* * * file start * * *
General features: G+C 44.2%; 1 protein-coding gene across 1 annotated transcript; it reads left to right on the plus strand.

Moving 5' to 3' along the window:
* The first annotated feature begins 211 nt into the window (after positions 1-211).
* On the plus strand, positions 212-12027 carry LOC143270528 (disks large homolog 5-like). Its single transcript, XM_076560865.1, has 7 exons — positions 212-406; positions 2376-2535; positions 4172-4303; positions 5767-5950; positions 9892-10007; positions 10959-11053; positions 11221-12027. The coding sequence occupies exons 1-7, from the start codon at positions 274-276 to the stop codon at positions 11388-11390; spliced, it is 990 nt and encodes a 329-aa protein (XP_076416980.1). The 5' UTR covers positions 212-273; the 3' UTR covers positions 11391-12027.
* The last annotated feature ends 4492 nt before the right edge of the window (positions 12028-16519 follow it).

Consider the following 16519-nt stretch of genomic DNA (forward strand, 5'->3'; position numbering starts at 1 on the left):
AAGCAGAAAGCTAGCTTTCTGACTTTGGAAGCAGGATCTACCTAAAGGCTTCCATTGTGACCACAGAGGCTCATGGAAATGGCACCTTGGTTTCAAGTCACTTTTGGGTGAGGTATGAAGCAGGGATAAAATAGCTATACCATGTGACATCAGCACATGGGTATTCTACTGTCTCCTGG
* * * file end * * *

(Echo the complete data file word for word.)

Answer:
General features: G+C 44.2%; 1 protein-coding gene across 1 annotated transcript; it reads left to right on the plus strand.

Moving 5' to 3' along the window:
* The first annotated feature begins 211 nt into the window (after positions 1-211).
* On the plus strand, positions 212-12027 carry LOC143270528 (disks large homolog 5-like). Its single transcript, XM_076560865.1, has 7 exons — positions 212-406; positions 2376-2535; positions 4172-4303; positions 5767-5950; positions 9892-10007; positions 10959-11053; positions 11221-12027. The coding sequence occupies exons 1-7, from the start codon at positions 274-276 to the stop codon at positions 11388-11390; spliced, it is 990 nt and encodes a 329-aa protein (XP_076416980.1). The 5' UTR covers positions 212-273; the 3' UTR covers positions 11391-12027.
* The last annotated feature ends 4492 nt before the right edge of the window (positions 12028-16519 follow it).

Consider the following 16519-nt stretch of genomic DNA (forward strand, 5'->3'; position numbering starts at 1 on the left):
AAGCAGAAAGCTAGCTTTCTGACTTTGGAAGCAGGATCTACCTAAAGGCTTCCATTGTGACCACAGAGGCTCATGGAAATGGCACCTTGGTTTCAAGTCACTTTTGGGTGAGGTATGAAGCAGGGATAAAATAGCTATACCATGTGACATCAGCACATGGGTATTCTACTGTCTCCTGG